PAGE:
The Health Minister is expecting councils to "step up" and fix their water supplies if they're not up to scratch.
A report released Wednesday found more than 700,000 Kiwis' drinking water is not "demonstrably safe", following the Havelock North gastro crisis of 2016.
"That doesn't mean it's unsafe - it just means we can't be certain that it's safe," new Health Minister David Clark told The AM Show on Thursday morning.
"[The report] draws attention to the fact our water standards were world-leading in 2007, but very little has been done since. No compliance notices have been issued, and the legislation hasn't been updated."
The first part of the report was released in May, and found the Hawke's Bay Regional Council and the Hastings District Council "failed to adhere to the high standards of care necessary to protect public health and illness".
Three deaths were linked to the contamination of Havelock North's water supply, traced to two shallow bores on the outskirts of the town. Wednesday's recommendations include "universal" treatment, saying there is a misunderstanding that bore water drawn from a 'secure' aquifer is always safe to drink.
"I can't guarantee that," said Dr Clark. "I grew up on tank water myself in the 1970s and '80s, it was untreated - and actually standards have moved on. The rest of the world's moved on - we do need to do better."
He has written to councils and district health boards around the country asking them to check they're complying with existing standards, and has set up a ministerial advisory group to develop new guidelines, admitting the Ministry of Health also has some culpability.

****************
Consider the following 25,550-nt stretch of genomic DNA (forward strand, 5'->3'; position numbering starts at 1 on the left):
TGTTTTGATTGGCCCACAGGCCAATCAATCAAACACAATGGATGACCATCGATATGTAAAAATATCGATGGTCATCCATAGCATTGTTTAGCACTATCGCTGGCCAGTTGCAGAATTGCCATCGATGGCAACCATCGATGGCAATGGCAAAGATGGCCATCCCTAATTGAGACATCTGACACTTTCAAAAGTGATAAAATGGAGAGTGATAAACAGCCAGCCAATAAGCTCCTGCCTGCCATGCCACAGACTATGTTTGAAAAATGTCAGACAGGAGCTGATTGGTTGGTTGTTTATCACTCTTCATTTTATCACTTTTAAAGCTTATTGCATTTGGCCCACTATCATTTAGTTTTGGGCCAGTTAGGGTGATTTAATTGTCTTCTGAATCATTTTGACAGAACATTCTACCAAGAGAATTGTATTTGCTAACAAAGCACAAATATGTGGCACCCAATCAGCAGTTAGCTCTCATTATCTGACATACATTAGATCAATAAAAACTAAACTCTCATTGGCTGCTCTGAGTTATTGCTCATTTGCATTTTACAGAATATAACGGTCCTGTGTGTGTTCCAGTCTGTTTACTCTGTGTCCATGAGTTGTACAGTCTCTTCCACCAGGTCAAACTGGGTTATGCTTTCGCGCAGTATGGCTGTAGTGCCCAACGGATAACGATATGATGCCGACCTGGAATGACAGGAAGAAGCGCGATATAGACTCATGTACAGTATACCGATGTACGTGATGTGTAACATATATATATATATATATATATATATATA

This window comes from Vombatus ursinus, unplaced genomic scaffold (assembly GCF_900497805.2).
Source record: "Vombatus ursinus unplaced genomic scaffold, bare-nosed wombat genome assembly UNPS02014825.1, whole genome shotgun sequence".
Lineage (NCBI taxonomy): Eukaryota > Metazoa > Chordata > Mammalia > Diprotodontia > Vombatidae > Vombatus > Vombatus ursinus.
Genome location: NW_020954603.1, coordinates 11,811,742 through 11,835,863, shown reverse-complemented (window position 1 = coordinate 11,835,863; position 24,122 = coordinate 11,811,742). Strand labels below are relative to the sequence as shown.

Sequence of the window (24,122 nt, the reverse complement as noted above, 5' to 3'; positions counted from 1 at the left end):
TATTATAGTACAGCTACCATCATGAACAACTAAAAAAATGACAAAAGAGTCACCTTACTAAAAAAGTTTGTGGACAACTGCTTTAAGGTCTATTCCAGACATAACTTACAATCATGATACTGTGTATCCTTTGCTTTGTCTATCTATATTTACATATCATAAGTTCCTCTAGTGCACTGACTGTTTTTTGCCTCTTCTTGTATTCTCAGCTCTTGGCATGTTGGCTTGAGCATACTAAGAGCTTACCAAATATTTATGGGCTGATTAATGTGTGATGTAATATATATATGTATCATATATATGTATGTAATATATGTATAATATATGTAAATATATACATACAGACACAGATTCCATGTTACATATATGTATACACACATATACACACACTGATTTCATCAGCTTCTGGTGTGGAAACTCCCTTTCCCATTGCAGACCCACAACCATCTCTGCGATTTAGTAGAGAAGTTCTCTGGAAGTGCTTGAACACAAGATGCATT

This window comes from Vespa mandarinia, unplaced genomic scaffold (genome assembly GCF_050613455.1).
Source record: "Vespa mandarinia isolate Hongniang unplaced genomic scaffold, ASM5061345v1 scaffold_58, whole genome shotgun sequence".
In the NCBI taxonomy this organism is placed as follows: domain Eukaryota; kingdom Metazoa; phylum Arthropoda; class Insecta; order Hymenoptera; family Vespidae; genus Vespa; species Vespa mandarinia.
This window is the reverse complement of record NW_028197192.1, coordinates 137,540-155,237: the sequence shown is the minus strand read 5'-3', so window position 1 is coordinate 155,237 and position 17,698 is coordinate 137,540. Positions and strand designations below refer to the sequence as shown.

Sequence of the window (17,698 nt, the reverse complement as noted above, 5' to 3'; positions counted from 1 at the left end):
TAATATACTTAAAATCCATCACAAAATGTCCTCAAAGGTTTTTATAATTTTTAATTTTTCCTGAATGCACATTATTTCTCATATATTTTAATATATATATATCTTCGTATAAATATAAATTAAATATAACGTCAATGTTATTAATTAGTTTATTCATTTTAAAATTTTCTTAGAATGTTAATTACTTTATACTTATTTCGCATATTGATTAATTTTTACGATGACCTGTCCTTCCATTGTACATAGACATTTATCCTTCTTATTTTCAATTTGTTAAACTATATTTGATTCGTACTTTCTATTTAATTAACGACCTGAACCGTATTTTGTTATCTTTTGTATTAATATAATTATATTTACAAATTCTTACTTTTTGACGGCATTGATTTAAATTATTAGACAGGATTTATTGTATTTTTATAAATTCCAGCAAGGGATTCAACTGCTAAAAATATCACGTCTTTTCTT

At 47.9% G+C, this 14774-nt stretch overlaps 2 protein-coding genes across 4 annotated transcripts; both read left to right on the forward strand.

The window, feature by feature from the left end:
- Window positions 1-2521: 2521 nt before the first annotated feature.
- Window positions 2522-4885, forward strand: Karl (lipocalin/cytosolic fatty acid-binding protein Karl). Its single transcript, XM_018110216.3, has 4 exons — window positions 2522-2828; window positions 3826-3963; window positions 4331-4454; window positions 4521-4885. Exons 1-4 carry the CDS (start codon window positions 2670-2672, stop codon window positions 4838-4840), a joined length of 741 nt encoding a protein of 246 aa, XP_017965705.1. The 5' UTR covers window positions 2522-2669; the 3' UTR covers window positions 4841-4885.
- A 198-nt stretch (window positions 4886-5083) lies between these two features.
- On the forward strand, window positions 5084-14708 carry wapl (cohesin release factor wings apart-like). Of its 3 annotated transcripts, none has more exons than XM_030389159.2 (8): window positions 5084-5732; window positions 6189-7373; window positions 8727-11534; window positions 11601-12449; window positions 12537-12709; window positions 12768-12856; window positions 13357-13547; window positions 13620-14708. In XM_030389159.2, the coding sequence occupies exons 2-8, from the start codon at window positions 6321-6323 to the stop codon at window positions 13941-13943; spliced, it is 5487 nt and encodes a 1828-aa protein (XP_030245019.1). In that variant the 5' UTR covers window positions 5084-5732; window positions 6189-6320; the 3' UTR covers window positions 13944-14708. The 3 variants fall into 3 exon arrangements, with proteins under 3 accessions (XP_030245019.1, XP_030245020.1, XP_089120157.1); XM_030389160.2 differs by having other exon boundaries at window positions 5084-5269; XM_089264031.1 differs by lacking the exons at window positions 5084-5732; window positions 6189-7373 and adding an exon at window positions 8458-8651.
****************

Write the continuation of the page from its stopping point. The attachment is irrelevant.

"The report is very critical of the Ministry of Health's Response over the past 10 years. It really does find that they have fallen short - there's no way of avoiding that. The report is very clear there has been a failure of leadership from the centre."
He acknowledges while bigger cities won't have too much difficulty upping their game, smaller councils might not have the funds to shift to a fully treated water supply.
"The smaller councils, there will have to be a longer conversation because some of them will face some infrastructure hurdles."
Local Government NZ president Dave Cull said it was "all very fine saying these standards have to be met", but councils "don't have a big piggy bank ready to pay things".
"It's the communities that have to pay, and that's what this report hasn't addressed," he told RNZ on Wednesday.
Christchurch is the biggest jurisdiction with an untreated water supply. City services manager David Adamson told Fairfax it would cost $100 million to set up a treatment regime, and $5 million a year to run it.